Not that he cares, probably, but Jonathan Nott is quickly becoming one of my favorite conductors. Born in England, he trained as a singer and a flutist at the Royal Northern College of Music, studied conducting in London, and developed his skills as a conductor by rising through the ranks of several German orchestras. Currently, he has a contract as principal conductor of the Bamberg Symphony Orchestra, the ensemble he leads here. This recording dates from 2003. I think a CD version has been available for at least a few years, but what I am reviewing here is an SACD.
Most conductors have recorded a revised version of Bruckner's Third – usually the one from 1889 and published by Nowak. Nott is one of the few conductors (others include Inbal and Tintner) to go back to the 1873 version – the same one that he showed to an enthusiastic Richard Wagner, and the one that was premièred (disastrously) in Vienna in 1877. Many commentators have complained that this version is tedious, and that revisions did the symphony more good than harm. Nevertheless, on this disc Nott makes an excellent case for the 1873 version, which is indeed appreciably longer than those that followed it. Bruckner's original thoughts are quite striking, and show what a forward-looking composer he was. Hearing this version of the Third, one hears from where the Ninth Symphony came.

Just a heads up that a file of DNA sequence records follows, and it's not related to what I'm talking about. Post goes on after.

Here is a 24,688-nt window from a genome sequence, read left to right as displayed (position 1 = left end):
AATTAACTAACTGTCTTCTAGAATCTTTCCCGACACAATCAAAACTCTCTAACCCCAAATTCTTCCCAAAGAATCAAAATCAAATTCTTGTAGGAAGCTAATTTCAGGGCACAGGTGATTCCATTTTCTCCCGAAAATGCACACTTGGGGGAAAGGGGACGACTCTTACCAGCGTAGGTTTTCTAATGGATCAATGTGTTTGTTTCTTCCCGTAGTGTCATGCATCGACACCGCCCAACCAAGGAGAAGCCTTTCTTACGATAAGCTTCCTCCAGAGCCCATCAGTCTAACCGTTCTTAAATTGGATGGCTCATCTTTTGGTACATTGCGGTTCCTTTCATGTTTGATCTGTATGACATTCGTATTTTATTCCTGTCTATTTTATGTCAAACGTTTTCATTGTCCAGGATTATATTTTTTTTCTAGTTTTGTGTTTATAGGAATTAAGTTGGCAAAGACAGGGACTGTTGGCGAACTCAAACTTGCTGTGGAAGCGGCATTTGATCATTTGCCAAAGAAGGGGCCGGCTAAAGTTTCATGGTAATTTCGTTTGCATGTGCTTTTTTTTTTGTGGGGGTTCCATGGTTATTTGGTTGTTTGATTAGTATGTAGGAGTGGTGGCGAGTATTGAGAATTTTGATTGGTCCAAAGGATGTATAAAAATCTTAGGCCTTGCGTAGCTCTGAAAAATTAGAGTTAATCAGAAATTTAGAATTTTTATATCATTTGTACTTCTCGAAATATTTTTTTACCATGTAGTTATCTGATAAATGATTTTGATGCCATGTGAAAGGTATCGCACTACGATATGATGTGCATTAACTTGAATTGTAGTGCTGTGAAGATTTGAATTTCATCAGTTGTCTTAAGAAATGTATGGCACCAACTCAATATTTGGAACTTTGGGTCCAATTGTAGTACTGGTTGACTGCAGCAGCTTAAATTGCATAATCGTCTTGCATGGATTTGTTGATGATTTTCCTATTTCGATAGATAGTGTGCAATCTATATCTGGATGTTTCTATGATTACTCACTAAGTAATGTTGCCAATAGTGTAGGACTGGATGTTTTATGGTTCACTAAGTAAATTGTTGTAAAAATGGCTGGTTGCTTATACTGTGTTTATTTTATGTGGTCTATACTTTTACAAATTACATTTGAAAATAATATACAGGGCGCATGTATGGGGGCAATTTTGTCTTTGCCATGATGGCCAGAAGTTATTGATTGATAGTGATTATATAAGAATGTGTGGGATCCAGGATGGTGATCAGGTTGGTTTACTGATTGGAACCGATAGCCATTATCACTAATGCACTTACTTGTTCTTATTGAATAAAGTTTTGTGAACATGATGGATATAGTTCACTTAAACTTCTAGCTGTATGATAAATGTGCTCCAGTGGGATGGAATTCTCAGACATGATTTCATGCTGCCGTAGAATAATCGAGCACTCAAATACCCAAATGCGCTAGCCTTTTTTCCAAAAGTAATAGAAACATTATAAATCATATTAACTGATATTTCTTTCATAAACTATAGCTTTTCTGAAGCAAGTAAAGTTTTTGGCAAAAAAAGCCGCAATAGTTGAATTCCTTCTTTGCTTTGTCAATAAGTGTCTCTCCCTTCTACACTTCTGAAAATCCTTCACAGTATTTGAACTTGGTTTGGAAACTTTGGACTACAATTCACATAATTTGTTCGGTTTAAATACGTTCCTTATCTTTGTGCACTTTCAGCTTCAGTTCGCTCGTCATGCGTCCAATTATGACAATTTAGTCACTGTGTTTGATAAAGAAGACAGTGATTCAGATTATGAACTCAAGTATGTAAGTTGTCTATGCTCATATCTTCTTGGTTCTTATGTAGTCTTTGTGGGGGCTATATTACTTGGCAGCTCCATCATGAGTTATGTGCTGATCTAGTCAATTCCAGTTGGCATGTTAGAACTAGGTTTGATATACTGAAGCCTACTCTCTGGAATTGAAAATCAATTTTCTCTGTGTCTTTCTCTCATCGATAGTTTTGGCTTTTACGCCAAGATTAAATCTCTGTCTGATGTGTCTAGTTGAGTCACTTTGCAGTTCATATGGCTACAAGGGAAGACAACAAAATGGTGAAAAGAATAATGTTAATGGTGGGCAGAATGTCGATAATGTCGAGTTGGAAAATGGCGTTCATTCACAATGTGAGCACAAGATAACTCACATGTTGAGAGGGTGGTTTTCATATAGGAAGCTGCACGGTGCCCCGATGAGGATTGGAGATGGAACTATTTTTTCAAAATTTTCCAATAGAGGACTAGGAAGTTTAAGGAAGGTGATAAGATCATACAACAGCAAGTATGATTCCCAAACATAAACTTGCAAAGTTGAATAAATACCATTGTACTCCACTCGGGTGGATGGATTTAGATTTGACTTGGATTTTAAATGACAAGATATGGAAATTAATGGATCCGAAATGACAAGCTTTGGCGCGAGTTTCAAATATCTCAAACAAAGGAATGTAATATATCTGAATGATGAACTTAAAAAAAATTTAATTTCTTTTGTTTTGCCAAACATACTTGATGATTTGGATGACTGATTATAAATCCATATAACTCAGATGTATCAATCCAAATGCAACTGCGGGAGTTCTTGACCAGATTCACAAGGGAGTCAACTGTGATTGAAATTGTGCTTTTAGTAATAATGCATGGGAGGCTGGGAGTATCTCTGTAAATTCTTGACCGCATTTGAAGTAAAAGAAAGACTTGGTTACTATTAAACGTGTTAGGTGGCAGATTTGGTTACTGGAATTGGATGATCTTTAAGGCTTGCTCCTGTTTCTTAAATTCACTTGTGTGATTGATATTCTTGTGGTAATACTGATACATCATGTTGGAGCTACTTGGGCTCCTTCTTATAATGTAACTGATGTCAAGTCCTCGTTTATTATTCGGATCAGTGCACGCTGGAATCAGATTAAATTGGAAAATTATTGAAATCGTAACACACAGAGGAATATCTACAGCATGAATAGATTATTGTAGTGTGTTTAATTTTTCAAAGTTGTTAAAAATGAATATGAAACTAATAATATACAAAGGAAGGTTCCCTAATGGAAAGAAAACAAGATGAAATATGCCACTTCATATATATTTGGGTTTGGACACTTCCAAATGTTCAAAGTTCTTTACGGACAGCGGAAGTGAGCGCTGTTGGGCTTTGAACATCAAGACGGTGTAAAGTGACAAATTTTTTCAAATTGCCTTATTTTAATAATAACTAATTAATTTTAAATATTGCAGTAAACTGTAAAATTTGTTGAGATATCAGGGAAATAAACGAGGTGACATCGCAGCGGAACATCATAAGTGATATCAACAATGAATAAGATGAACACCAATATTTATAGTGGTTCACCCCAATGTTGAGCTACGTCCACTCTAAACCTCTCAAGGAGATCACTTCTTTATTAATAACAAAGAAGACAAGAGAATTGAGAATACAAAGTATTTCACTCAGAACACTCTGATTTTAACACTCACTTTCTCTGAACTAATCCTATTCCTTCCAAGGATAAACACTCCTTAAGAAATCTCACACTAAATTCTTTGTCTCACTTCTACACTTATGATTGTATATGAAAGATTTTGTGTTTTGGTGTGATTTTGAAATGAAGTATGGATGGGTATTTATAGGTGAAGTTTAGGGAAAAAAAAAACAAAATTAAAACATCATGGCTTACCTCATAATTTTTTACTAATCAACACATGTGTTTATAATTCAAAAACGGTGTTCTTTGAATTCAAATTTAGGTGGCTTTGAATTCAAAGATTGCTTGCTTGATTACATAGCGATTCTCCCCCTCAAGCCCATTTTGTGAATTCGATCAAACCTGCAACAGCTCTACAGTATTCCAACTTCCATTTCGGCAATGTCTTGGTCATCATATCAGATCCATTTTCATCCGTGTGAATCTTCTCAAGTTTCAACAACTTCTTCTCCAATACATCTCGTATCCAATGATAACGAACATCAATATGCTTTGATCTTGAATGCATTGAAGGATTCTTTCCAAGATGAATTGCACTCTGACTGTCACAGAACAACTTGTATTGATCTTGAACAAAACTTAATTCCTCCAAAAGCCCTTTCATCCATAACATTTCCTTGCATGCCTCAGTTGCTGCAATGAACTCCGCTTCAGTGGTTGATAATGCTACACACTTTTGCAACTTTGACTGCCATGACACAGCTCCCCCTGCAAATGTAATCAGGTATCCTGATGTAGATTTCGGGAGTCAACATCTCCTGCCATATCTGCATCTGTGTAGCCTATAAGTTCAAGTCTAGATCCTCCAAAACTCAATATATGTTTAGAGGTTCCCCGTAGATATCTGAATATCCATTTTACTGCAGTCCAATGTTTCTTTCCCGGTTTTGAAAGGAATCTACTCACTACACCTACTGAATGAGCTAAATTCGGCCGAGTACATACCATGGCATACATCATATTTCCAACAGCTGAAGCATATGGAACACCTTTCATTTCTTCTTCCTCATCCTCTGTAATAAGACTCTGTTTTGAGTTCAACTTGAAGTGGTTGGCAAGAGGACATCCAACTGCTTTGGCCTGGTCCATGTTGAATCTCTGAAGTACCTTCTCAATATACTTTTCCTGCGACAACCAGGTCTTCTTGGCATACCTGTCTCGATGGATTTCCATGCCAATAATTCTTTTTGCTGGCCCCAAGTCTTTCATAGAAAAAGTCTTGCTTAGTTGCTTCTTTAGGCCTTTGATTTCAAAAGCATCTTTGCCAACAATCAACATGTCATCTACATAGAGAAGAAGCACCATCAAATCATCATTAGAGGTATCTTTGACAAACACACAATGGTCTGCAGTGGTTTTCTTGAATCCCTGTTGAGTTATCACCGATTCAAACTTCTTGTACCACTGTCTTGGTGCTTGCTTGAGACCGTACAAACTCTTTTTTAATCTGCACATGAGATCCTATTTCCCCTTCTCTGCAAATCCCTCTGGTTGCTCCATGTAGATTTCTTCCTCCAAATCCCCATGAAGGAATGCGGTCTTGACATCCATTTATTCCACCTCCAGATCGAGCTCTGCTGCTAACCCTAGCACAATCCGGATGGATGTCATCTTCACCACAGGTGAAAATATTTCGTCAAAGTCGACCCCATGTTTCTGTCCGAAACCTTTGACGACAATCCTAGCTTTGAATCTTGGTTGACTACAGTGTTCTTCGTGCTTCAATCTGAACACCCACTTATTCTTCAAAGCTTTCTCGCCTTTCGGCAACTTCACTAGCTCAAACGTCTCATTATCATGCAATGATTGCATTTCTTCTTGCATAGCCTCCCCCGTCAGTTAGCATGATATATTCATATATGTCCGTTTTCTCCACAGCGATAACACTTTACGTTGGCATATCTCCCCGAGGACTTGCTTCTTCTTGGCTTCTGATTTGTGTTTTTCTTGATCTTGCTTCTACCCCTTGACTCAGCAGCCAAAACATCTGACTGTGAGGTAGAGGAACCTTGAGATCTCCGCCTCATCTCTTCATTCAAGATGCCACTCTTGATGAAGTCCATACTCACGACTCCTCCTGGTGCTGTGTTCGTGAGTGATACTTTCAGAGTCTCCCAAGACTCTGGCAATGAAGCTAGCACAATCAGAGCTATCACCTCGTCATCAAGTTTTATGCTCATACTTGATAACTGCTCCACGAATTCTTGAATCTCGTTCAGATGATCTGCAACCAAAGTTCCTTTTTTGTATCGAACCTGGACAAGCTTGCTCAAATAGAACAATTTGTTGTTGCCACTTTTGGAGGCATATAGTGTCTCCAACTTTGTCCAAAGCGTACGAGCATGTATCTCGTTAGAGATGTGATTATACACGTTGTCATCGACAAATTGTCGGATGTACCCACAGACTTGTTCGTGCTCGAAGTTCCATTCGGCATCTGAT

Nott doesn't attempt to gloss over the Third's more idiosyncratic or, if you will, risky passages. Instead, he conducts them with conviction, and with no excuses at all. What in less committed hands could have sounded like note-spinning becomes a compelling and typically Brucknerian developmental process. The outer movements are monumental in scope, the long Adagio (17:50 here) transcendent yet warmly human, and the Scherzo as exciting and as incipiently demonic (in the outer sections, anyway), as the analogous movement of the Ninth Symphony. Nott has a firm grip on where he is going at all times, and interest never is allowed to flag. The Bambergers play wondrously, and the brass truly earn their pay here. The orchestral sound is well-blended but not bland, and bright but not brash. A SACD player adds to the visceral experience, but even without one, one can't help noticing how good this disc sounds. This is music that people with good stereo equipment can use to show off their toys, yet Bruckner doesn't leave one feeling guilty, or hungering for something more substantial.
Particularly if they have not heard the 1873 version of this symphony, by no means should Brucknerians fail to hear this CD. Even the unconverted will get pleasure from it!
Copyright © 2009, Raymond Tuttle